most instructive time for the V.A.D. nurse, for now the dressings are done by the sister in each ward. In most of the military hospitals the professional probationers help her, and the V.A.D. only picks up unconsidered trifles of knowledge, but in the V.A.D. hospitals she is at the right hand of the sister, and if she has the good fortune to work under one who knows how to give the amateur credit for slight signs of human intelligence she soon becomes a very useful member of the nursing staff.
The doctor’s round is the chief event of the morning, and after that the men who are well enough go out for a walk or drive or pass the time with needlework and games in the recreation room. The afternoon is spent by the men in sleeping, walking, or entertaining visitors, and by the V.A.D.s in light ward work, such as washing and ironing ties and bandages, tidying the lockers and medicine cupboards, and cutting up dressings. The afternoon is the time when the wards are expected to be in perfect order beds not an inch out of line, castors all turned the same way, nothing unnecessary on the lockers, and no speck of dust anywhere.
The evening again bristles with work and interest. Dressings and fomentations to put on, beds to be made, medicines to be given, and hot-water bottles to be filled. At 9 o’clock the lights are turned out, the night sister and her
nurses come in and take possession, and the day staff is dismissed.
Thekla Bowser, author of The Story of British V.A.D. Work in the Great War, describes work for V.A.D.s in France:
There are hundreds of V.A.D. members working as nurses and orderlies in the great Military Hospitals at the various Bases; there are dozens of members working in the same way in Auxiliary Red Cross Hospitals; there are members who spend their whole lives on railway stations, attending to the wounded as they come straight down from the firing line. There are Units of girl motorists who drive ambulances, and dozens of others who run canteens for convalescent soldiers who have not had the luck to be sent to England and who are sadly in need of the understanding word given by a woman whilst she ministers to their physical comforts. Some V.A.D. members do nothing but clerical work, many being engaged in the sad labour of trying to trace “Missing” men.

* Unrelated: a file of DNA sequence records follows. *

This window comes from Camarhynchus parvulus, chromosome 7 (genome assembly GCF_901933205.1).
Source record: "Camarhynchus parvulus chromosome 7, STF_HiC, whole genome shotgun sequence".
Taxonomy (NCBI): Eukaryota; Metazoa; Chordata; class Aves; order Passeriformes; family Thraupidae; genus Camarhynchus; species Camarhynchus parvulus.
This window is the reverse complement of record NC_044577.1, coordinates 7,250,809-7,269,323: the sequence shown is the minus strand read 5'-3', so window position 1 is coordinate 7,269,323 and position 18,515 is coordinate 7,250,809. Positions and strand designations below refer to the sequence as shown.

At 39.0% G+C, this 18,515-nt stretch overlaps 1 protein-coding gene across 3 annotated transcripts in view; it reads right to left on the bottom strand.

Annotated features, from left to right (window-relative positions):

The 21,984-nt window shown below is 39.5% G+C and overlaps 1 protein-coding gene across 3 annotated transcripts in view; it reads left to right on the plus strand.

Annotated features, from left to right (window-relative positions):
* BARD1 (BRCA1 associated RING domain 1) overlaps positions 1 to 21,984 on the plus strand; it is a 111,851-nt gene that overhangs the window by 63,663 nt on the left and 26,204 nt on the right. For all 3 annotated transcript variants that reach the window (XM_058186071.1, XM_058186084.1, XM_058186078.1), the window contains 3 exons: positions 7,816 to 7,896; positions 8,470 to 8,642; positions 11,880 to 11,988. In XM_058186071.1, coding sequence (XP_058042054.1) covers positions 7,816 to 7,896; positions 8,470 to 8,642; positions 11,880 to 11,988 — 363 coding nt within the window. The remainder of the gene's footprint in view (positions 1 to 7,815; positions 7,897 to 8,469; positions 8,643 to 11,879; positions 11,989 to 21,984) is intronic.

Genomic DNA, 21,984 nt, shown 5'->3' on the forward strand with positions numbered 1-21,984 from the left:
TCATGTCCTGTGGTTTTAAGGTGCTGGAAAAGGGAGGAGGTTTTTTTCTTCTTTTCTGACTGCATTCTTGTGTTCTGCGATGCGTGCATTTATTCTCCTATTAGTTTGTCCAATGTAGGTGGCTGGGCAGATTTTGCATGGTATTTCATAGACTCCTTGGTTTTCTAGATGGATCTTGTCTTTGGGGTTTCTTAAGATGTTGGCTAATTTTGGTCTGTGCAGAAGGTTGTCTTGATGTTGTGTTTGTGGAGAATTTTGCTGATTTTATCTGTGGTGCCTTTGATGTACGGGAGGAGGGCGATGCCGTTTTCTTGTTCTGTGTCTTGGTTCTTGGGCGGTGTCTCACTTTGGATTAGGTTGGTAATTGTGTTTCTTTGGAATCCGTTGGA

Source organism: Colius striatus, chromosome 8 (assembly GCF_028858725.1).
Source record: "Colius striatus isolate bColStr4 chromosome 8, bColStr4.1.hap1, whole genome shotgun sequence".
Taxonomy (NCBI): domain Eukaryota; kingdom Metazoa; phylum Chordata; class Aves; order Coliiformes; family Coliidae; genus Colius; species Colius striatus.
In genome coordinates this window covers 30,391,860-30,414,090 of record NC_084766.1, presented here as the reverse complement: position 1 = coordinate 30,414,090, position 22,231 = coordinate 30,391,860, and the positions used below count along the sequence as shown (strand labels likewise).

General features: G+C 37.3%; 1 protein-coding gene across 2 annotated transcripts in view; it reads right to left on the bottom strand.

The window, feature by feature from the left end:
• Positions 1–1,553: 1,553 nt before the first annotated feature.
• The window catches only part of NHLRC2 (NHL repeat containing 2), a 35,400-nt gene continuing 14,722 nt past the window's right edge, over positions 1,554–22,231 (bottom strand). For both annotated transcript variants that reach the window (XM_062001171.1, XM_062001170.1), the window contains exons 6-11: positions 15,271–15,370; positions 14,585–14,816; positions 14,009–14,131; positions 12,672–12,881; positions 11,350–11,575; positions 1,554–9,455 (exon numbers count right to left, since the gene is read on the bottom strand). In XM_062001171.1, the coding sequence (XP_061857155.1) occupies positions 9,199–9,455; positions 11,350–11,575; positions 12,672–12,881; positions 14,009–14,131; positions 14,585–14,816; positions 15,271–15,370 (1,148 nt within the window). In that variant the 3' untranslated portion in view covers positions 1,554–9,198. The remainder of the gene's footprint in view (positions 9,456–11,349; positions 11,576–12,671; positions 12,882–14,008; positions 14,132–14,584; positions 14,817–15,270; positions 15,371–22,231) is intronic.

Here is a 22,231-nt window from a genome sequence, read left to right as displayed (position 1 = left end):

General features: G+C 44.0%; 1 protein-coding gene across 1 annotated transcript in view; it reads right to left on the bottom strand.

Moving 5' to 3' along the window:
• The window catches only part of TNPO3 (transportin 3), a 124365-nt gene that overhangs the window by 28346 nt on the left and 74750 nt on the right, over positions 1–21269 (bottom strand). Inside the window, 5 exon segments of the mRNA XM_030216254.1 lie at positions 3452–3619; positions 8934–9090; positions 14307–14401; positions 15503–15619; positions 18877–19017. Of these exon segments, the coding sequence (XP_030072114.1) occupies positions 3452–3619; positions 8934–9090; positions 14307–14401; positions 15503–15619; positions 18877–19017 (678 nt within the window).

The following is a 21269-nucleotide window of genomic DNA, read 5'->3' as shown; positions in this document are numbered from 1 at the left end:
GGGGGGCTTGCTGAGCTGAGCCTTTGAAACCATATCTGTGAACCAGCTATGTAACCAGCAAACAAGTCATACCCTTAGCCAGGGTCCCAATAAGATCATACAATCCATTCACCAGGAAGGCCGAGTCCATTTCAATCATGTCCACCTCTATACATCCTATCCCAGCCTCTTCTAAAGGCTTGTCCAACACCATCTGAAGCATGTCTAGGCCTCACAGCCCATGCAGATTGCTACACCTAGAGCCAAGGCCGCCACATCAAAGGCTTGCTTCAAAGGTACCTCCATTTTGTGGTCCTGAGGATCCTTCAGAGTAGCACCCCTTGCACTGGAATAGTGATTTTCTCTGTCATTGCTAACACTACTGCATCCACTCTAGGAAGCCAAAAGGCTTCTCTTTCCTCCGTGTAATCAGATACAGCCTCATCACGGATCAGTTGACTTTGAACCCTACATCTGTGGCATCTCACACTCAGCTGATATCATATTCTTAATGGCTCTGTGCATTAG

There are in France a great many large Hospitals which come under the general term of Red Cross Hospitals. This means that they are not General or Stationary Military Hospitals, but are kept up by Red Cross funds and are staffed by Red Cross members, though in every case fully trained Sisters are in charge of the wards. In these Red Cross Hospitals the work for V.A.D. members is apportioned with the greatest care. There are those who have had some nursing experience who are put into the wards to act as probationers under the Sisters. When there is a big push on, and the Hospital is filled to overflowing by wounded men who come down direct from the Front, these girls have the chance of proving themselves exceedingly useful to the Sisters.
By the end of the war, thousands of British women served on various Fronts (and some had died from shelling or illness), thus proving their worth to men and to society–and also to professional nurses.
For a little more information, the British Red Cross Society has uploaded some letters of a VAD, and an excerpt from a cookery handbook for VAD cooks! Sue Light’s Scarletfinders website and its accompanying blog, This Intrepid Band, are also excellent resources for women’s nursing in WWI.
Your Daughter Fanny: The War Letters of Frances Cluett, VAD by Bill Rompkey and Bert Riggs
Testament of Youth by Vera Brittain
A Volunteer Nurse on the Western Front: Memoirs from a WWI Camp Hospital by Olive Dent
Dorothea’s War: The Diaries of a First World War Nurse by Dorothea Crewdson and Richard Crewdson